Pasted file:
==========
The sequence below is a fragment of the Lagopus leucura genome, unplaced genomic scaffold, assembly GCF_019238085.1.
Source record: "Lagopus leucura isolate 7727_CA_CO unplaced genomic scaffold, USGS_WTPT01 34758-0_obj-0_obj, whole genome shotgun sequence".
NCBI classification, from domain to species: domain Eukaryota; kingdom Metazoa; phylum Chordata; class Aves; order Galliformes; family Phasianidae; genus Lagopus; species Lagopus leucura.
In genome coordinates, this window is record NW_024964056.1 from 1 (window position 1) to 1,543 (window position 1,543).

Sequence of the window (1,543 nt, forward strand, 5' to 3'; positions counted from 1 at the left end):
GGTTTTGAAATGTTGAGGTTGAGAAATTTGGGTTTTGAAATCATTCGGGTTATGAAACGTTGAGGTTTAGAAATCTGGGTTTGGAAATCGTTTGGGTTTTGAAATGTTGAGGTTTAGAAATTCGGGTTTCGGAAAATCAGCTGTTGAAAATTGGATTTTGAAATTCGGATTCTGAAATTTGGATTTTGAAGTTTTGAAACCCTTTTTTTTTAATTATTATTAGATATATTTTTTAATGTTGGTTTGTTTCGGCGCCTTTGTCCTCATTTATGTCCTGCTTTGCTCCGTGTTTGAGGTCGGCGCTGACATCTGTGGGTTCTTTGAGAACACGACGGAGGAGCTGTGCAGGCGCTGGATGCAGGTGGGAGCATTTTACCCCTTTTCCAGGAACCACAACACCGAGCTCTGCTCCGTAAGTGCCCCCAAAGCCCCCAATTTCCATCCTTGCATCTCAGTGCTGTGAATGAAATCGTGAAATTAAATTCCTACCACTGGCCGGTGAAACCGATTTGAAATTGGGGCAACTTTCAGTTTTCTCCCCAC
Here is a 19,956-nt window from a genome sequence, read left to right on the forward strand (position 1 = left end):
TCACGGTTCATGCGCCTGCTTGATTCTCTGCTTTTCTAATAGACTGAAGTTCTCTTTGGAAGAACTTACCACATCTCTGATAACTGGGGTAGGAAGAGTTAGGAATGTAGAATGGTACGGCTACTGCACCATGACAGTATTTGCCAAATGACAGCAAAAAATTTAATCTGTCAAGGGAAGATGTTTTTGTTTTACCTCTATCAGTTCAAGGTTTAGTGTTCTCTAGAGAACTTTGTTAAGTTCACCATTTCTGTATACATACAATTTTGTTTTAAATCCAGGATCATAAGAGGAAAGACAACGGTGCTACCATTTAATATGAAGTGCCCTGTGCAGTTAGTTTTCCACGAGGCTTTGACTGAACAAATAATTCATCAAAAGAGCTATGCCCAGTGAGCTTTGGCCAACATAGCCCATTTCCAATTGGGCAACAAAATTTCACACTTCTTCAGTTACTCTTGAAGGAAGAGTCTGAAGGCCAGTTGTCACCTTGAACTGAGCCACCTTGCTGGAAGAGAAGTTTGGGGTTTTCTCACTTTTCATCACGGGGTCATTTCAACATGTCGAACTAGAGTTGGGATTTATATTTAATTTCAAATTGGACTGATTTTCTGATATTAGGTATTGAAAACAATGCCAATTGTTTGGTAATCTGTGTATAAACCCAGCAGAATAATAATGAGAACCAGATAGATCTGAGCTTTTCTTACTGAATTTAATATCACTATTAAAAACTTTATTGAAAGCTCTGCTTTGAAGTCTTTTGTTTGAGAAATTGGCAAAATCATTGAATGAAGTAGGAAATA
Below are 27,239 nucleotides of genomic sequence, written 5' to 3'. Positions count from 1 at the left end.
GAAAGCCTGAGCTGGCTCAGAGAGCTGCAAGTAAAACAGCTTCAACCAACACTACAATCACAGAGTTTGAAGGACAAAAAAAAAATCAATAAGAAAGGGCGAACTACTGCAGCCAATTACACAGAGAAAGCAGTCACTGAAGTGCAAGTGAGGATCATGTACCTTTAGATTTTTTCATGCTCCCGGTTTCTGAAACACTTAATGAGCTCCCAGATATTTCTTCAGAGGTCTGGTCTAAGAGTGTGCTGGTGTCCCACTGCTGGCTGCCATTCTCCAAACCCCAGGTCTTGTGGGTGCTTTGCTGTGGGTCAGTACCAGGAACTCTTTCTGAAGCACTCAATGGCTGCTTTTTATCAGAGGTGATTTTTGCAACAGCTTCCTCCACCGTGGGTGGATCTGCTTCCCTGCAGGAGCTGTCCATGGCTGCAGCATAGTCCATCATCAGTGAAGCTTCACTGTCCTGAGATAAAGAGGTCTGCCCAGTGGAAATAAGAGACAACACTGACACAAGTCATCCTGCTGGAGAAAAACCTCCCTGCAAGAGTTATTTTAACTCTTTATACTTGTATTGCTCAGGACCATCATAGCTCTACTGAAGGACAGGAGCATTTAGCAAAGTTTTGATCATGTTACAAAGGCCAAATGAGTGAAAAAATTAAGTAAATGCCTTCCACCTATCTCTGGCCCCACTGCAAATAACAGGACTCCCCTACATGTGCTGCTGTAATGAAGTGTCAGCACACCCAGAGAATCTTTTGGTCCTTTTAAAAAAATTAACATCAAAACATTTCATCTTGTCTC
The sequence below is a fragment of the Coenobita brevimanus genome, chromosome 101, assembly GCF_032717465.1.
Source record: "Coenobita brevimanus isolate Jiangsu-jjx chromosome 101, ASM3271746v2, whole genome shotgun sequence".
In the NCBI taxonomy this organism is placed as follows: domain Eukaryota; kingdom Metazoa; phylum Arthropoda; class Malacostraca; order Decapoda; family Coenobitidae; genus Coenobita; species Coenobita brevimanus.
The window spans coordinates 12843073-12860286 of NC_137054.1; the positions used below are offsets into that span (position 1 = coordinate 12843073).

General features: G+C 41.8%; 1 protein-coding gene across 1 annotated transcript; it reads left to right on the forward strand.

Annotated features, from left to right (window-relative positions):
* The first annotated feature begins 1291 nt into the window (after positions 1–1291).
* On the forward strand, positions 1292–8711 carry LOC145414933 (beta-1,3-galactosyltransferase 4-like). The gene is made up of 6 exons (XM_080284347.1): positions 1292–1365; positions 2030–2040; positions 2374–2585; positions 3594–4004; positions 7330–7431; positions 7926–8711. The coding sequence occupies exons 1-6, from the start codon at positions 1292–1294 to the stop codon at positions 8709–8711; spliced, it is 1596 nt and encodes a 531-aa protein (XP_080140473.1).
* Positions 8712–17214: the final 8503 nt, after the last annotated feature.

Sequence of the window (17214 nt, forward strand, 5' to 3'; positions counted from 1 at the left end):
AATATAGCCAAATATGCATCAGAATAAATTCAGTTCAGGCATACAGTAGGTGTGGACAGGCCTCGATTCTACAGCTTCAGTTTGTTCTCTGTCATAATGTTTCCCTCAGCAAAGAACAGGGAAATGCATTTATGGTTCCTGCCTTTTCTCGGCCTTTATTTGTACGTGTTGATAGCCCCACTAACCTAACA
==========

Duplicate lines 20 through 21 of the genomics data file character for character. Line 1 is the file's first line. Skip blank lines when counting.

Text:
Sequence of the window (17214 nt, forward strand, 5' to 3'; positions counted from 1 at the left end):
AATATAGCCAAATATGCATCAGAATAAATTCAGTTCAGGCATACAGTAGGTGTGGACAGGCCTCGATTCTACAGCTTCAGTTTGTTCTCTGTCATAATGTTTCCCTCAGCAAAGAACAGGGAAATGCATTTATGGTTCCTGCCTTTTCTCGGCCTTTATTTGTACGTGTTGATAGCCCCACTAACCTAACA